On 14 January, BIRD, ADHRB and the European Centre for Democracy and Human Rights (ECDHR) wrote to the government of the United Kingdom urging for immediate action to be taken. Alongside Reprieve, they also wrote to the United States and European External Action Service. The UN Special Rapporteur on Extrajudicial, Summary or Arbitrary Executions called on Bahrain to stop the execution.

    Lead up to the Executions: Torture and an Unfair Trial

    The Court of Cassation, the highest court of appeals, upheld the death sentences of Sami Mushaima, Abbas Al-Samea, and Ali Abdulshaheed Al-Singace on Monday 9 January 2017. The court papers, which BIRD has analysed, show that the Court rejected and ignored the allegations of torture brought by the defence without proper investigation.

    The three, alongside seven other defendants sentenced to prison terms, were arrested nearly three years ago, on and after 3 March 2014. Security forces arrested them in house raids on charges of allegedly using improvised explosive devices which led to the death of three police officers, one of them an Emirati citizen. State-sponsored media quickly published photos of the defendants accusing them of murder before the investigation was completed. On 26 February 2015, the High Criminal Court convicted them of all charges and handed down the defendants’ sentences, including stripping them of their citizenship. We, the undersigned, have previously condemned the sentence for unfair trial procedures and the use of evidence extracted under conditions of torture.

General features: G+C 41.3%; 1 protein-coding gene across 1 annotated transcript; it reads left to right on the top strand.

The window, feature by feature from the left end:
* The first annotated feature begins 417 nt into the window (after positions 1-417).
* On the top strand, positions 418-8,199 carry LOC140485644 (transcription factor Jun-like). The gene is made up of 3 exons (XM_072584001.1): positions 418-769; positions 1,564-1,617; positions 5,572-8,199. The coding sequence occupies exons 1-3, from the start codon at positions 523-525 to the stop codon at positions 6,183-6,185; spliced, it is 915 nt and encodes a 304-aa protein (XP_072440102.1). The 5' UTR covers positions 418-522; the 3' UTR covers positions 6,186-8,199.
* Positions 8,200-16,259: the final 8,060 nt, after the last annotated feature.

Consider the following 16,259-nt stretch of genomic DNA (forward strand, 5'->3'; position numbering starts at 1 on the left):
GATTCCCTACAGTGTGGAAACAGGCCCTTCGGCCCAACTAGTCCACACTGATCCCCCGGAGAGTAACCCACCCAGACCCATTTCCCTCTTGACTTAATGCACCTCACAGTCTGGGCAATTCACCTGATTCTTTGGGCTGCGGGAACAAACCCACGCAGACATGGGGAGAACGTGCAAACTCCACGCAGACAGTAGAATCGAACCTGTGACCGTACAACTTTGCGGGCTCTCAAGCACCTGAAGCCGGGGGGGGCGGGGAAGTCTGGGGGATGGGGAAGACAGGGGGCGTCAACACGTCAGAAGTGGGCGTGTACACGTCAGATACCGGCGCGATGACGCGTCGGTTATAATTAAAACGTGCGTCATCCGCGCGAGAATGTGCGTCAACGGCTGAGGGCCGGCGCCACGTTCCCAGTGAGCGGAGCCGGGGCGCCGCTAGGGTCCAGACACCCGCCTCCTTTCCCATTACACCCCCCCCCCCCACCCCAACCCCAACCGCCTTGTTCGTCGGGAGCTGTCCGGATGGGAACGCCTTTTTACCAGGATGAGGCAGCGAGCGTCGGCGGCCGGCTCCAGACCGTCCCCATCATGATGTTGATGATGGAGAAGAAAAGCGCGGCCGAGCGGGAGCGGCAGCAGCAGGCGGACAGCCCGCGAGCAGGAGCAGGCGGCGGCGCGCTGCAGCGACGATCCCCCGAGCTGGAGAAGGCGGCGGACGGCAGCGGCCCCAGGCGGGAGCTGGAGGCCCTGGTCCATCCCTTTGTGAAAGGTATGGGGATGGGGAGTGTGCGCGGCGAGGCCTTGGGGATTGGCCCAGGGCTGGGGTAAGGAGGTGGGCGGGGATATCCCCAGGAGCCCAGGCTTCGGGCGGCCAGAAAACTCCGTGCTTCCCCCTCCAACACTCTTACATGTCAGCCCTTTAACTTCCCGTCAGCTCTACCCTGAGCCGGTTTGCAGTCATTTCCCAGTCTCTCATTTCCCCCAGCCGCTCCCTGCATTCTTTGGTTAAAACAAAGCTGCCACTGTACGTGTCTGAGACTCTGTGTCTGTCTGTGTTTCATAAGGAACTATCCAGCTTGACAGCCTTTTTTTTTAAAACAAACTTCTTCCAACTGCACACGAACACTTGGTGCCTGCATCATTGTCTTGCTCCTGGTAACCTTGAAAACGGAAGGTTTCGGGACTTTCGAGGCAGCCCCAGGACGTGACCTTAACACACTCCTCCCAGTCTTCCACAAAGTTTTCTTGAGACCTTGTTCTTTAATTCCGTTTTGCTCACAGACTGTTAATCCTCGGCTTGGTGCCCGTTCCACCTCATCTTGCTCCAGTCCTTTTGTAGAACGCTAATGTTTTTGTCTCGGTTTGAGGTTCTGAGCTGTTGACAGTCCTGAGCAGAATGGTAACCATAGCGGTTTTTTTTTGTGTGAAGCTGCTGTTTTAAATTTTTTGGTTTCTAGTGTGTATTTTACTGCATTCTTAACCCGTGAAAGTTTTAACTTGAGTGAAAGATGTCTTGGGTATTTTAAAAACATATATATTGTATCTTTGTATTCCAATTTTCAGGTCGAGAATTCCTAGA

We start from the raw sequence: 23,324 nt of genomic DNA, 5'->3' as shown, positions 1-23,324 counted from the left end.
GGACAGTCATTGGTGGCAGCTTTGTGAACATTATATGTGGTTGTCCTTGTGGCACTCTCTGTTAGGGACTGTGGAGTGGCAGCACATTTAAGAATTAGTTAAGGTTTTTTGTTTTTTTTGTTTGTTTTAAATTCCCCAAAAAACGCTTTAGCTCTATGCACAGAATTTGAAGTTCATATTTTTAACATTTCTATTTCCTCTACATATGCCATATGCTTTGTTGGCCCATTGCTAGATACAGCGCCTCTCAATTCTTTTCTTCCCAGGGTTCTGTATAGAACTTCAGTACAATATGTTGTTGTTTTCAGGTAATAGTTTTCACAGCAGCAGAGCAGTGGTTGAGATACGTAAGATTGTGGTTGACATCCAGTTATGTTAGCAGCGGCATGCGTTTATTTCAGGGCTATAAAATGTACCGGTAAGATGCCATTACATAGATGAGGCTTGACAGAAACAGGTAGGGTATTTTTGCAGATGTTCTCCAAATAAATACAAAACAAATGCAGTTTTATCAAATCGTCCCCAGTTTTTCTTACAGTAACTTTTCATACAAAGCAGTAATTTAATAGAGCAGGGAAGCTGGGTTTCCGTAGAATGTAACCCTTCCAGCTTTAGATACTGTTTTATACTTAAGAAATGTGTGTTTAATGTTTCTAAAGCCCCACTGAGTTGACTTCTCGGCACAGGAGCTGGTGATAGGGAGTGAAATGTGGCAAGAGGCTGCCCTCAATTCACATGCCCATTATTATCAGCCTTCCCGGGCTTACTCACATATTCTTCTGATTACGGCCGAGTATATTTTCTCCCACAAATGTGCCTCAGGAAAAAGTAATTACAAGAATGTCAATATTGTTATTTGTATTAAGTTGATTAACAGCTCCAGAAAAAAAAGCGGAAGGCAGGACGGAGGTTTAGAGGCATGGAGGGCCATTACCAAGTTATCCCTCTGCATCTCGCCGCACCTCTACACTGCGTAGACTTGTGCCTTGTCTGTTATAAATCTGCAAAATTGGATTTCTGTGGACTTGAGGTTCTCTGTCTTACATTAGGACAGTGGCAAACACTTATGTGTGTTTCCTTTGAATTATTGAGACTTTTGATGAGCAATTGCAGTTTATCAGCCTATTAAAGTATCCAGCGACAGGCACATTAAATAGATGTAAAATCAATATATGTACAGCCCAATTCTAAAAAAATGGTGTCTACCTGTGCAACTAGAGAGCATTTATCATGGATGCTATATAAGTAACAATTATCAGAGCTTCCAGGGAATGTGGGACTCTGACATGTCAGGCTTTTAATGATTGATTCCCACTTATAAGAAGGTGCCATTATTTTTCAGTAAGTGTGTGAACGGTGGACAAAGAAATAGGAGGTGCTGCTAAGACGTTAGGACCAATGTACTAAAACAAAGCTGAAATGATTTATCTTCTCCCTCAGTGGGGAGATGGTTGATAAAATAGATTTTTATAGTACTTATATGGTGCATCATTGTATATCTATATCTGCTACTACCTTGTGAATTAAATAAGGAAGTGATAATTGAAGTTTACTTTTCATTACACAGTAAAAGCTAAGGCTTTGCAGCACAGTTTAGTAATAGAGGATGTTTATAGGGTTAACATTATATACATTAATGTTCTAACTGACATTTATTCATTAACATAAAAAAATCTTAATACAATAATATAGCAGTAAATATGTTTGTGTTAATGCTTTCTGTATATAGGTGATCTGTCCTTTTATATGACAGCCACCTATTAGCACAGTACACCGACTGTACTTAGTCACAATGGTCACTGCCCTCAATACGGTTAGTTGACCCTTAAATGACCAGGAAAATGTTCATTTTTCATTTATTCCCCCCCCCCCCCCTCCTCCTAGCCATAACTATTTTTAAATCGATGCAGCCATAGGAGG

In October 2016, the government ordered a retrial for the eight defendants, and last month, an appeals court upheld the death sentence against al-Samea, al-Singace, and Mushaima. After just one month, the Court of Cassation convened to uphold the sentence a final time. The three individuals were facing imminent execution after exhausting all legal remedies.

    We have previously recorded the torture allegations of Abbas Al-Samea and Sami Mushaima, two of the three sentenced to death. Al-Samea, a teacher, was at school at the time of the bombing incident. Sami Mushaima is illiterate. Bahraini authorities subjected them to torture and convicted them of plotting and carrying out the attack. The Court of Cassation claimed that “there was no evidence of coercion in the case documents.” No investigation into the torture allegations was conducted during any of the several trial stages.